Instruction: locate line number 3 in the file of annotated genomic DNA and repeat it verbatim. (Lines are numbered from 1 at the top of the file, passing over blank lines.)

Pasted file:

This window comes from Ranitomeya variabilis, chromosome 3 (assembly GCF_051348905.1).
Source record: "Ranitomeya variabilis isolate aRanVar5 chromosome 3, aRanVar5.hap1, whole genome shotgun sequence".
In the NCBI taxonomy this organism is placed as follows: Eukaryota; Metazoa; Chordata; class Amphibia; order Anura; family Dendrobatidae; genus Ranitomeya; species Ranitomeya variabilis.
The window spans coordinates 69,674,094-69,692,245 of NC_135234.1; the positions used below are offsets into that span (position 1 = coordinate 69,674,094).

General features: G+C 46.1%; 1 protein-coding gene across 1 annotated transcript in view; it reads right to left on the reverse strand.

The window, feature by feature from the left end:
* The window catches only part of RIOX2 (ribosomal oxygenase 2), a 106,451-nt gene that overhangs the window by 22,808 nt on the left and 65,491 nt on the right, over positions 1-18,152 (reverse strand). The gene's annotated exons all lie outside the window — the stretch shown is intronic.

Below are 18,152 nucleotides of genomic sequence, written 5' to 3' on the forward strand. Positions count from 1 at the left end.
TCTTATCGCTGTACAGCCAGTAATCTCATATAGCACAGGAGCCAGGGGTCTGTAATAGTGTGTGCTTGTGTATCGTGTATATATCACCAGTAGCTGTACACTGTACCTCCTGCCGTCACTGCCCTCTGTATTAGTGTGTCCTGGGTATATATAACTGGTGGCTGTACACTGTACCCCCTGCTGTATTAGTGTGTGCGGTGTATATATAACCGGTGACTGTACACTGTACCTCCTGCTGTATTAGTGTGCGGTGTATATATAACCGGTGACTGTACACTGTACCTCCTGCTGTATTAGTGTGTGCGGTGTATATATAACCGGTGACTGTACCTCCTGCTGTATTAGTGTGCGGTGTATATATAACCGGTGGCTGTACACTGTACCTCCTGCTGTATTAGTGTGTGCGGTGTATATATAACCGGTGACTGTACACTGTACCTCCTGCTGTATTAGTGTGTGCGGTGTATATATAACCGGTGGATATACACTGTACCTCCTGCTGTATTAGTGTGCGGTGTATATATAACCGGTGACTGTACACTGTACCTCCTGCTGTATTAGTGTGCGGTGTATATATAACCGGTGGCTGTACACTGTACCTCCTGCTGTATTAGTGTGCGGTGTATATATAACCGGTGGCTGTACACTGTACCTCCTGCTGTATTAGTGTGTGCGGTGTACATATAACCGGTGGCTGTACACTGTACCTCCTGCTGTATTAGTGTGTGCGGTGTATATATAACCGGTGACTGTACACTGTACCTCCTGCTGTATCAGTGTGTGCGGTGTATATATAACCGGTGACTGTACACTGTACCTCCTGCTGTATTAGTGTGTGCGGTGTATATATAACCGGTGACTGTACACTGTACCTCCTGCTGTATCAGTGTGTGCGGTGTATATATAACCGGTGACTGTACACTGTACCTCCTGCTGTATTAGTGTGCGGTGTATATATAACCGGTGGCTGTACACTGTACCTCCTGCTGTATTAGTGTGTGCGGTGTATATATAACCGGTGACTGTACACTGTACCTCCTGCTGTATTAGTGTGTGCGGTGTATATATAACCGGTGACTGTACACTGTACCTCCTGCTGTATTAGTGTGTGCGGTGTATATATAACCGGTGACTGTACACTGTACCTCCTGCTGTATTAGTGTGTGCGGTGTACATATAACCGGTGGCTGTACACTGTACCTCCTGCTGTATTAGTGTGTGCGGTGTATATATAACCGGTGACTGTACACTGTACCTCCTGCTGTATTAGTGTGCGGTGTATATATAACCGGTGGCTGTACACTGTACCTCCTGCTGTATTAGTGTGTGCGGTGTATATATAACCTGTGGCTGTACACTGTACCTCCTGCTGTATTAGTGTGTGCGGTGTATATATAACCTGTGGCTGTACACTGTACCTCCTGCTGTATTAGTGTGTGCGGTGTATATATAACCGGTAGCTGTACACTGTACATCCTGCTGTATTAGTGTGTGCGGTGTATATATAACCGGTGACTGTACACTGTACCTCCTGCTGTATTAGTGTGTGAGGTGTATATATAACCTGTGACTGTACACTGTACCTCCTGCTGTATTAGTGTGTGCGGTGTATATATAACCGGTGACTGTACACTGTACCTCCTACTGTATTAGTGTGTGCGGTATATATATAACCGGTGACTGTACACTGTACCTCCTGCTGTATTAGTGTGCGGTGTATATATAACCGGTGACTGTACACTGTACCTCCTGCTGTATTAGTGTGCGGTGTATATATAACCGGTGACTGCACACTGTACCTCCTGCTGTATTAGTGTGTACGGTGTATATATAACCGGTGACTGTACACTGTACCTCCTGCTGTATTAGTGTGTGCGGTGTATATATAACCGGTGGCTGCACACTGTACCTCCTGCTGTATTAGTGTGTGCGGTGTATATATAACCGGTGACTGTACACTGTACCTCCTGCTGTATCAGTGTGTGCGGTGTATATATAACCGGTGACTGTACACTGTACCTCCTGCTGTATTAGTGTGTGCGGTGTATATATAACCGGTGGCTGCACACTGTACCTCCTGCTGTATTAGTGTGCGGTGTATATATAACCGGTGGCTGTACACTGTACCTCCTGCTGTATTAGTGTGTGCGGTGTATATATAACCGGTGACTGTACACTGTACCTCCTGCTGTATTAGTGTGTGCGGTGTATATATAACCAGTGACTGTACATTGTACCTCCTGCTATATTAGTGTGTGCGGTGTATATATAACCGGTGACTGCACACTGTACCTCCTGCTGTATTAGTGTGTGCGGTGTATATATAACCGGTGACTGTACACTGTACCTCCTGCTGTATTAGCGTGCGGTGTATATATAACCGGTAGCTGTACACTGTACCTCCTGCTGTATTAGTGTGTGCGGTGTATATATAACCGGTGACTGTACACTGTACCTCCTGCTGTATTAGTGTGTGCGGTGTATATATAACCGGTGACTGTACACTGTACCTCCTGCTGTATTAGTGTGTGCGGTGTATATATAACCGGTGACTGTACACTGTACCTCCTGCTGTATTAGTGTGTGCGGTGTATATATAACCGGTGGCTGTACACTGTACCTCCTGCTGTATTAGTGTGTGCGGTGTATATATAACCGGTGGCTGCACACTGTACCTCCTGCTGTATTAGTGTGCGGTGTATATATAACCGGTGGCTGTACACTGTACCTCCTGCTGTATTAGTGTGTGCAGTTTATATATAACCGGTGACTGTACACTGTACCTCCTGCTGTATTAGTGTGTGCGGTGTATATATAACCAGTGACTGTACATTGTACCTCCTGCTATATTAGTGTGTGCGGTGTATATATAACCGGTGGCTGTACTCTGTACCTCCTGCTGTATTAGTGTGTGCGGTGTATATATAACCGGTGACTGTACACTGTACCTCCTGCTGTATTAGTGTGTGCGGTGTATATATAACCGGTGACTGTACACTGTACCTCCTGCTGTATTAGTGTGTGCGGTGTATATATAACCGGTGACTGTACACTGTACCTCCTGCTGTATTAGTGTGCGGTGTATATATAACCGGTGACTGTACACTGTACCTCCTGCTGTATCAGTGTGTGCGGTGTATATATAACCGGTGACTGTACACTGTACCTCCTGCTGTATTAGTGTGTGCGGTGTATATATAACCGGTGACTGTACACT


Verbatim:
In the NCBI taxonomy this organism is placed as follows: Eukaryota; Metazoa; Chordata; class Amphibia; order Anura; family Dendrobatidae; genus Ranitomeya; species Ranitomeya variabilis.